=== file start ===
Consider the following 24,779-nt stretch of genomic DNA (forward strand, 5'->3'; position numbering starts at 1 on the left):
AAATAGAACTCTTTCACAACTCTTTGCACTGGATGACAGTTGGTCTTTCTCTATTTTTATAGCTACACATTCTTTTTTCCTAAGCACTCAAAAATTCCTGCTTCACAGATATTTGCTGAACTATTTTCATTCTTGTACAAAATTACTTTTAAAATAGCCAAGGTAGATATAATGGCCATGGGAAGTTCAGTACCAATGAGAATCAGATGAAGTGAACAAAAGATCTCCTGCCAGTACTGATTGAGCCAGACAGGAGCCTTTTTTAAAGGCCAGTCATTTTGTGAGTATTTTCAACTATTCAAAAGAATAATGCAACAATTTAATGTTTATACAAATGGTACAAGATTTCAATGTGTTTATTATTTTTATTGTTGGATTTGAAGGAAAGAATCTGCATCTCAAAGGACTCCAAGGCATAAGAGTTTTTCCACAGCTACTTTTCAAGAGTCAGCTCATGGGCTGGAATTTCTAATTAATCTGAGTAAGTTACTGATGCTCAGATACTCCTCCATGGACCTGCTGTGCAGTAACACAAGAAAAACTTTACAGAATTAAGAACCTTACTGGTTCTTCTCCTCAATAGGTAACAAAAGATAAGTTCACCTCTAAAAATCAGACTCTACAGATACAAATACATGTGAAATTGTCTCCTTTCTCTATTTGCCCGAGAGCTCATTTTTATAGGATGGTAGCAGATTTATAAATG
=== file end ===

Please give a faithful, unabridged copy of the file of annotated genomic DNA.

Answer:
Consider the following 24,779-nt stretch of genomic DNA (forward strand, 5'->3'; position numbering starts at 1 on the left):
AAATAGAACTCTTTCACAACTCTTTGCACTGGATGACAGTTGGTCTTTCTCTATTTTTATAGCTACACATTCTTTTTTCCTAAGCACTCAAAAATTCCTGCTTCACAGATATTTGCTGAACTATTTTCATTCTTGTACAAAATTACTTTTAAAATAGCCAAGGTAGATATAATGGCCATGGGAAGTTCAGTACCAATGAGAATCAGATGAAGTGAACAAAAGATCTCCTGCCAGTACTGATTGAGCCAGACAGGAGCCTTTTTTAAAGGCCAGTCATTTTGTGAGTATTTTCAACTATTCAAAAGAATAATGCAACAATTTAATGTTTATACAAATGGTACAAGATTTCAATGTGTTTATTATTTTTATTGTTGGATTTGAAGGAAAGAATCTGCATCTCAAAGGACTCCAAGGCATAAGAGTTTTTCCACAGCTACTTTTCAAGAGTCAGCTCATGGGCTGGAATTTCTAATTAATCTGAGTAAGTTACTGATGCTCAGATACTCCTCCATGGACCTGCTGTGCAGTAACACAAGAAAAACTTTACAGAATTAAGAACCTTACTGGTTCTTCTCCTCAATAGGTAACAAAAGATAAGTTCACCTCTAAAAATCAGACTCTACAGATACAAATACATGTGAAATTGTCTCCTTTCTCTATTTGCCCGAGAGCTCATTTTTATAGGATGGTAGCAGATTTATAAATG